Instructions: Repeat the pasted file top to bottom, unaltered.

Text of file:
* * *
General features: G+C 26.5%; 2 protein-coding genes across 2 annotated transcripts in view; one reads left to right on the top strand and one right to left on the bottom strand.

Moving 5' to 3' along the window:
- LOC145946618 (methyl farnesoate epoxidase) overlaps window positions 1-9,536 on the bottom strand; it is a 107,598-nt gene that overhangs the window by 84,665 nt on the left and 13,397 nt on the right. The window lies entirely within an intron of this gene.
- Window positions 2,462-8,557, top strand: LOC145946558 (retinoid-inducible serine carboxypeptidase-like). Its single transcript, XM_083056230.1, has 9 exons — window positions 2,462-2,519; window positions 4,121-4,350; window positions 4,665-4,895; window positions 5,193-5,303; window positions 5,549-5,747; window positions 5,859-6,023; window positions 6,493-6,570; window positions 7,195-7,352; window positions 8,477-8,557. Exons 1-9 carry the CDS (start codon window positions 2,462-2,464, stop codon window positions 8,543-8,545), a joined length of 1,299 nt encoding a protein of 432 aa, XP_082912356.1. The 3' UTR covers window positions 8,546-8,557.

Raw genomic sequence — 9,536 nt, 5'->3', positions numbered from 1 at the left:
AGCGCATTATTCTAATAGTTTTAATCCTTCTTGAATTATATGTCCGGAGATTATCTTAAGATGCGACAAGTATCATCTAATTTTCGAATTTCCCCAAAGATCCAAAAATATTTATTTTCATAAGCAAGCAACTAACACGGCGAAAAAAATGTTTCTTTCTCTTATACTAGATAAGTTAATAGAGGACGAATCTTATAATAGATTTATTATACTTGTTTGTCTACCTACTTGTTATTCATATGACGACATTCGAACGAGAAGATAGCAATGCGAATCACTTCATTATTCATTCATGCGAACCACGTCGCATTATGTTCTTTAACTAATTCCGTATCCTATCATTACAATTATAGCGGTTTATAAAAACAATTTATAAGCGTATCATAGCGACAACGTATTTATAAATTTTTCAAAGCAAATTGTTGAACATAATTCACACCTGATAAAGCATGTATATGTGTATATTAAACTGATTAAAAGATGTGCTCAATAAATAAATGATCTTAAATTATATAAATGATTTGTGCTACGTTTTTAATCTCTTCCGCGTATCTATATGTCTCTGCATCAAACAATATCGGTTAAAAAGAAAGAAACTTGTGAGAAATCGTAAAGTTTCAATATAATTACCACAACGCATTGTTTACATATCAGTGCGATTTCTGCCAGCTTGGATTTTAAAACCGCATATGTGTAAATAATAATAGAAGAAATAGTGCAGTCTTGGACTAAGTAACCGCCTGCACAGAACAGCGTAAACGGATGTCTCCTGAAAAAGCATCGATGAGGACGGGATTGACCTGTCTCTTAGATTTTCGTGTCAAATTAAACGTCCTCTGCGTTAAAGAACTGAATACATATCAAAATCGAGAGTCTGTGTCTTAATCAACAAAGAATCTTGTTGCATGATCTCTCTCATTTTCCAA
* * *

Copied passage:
General features: G+C 26.5%; 2 protein-coding genes across 2 annotated transcripts in view; one reads left to right on the top strand and one right to left on the bottom strand.

Moving 5' to 3' along the window:
- LOC145946618 (methyl farnesoate epoxidase) overlaps window positions 1-9,536 on the bottom strand; it is a 107,598-nt gene that overhangs the window by 84,665 nt on the left and 13,397 nt on the right. The window lies entirely within an intron of this gene.
- Window positions 2,462-8,557, top strand: LOC145946558 (retinoid-inducible serine carboxypeptidase-like). Its single transcript, XM_083056230.1, has 9 exons — window positions 2,462-2,519; window positions 4,121-4,350; window positions 4,665-4,895; window positions 5,193-5,303; window positions 5,549-5,747; window positions 5,859-6,023; window positions 6,493-6,570; window positions 7,195-7,352; window positions 8,477-8,557. Exons 1-9 carry the CDS (start codon window positions 2,462-2,464, stop codon window positions 8,543-8,545), a joined length of 1,299 nt encoding a protein of 432 aa, XP_082912356.1. The 3' UTR covers window positions 8,546-8,557.

Raw genomic sequence — 9,536 nt, 5'->3', positions numbered from 1 at the left:
AGCGCATTATTCTAATAGTTTTAATCCTTCTTGAATTATATGTCCGGAGATTATCTTAAGATGCGACAAGTATCATCTAATTTTCGAATTTCCCCAAAGATCCAAAAATATTTATTTTCATAAGCAAGCAACTAACACGGCGAAAAAAATGTTTCTTTCTCTTATACTAGATAAGTTAATAGAGGACGAATCTTATAATAGATTTATTATACTTGTTTGTCTACCTACTTGTTATTCATATGACGACATTCGAACGAGAAGATAGCAATGCGAATCACTTCATTATTCATTCATGCGAACCACGTCGCATTATGTTCTTTAACTAATTCCGTATCCTATCATTACAATTATAGCGGTTTATAAAAACAATTTATAAGCGTATCATAGCGACAACGTATTTATAAATTTTTCAAAGCAAATTGTTGAACATAATTCACACCTGATAAAGCATGTATATGTGTATATTAAACTGATTAAAAGATGTGCTCAATAAATAAATGATCTTAAATTATATAAATGATTTGTGCTACGTTTTTAATCTCTTCCGCGTATCTATATGTCTCTGCATCAAACAATATCGGTTAAAAAGAAAGAAACTTGTGAGAAATCGTAAAGTTTCAATATAATTACCACAACGCATTGTTTACATATCAGTGCGATTTCTGCCAGCTTGGATTTTAAAACCGCATATGTGTAAATAATAATAGAAGAAATAGTGCAGTCTTGGACTAAGTAACCGCCTGCACAGAACAGCGTAAACGGATGTCTCCTGAAAAAGCATCGATGAGGACGGGATTGACCTGTCTCTTAGATTTTCGTGTCAAATTAAACGTCCTCTGCGTTAAAGAACTGAATACATATCAAAATCGAGAGTCTGTGTCTTAATCAACAAAGAATCTTGTTGCATGATCTCTCTCATTTTCCAA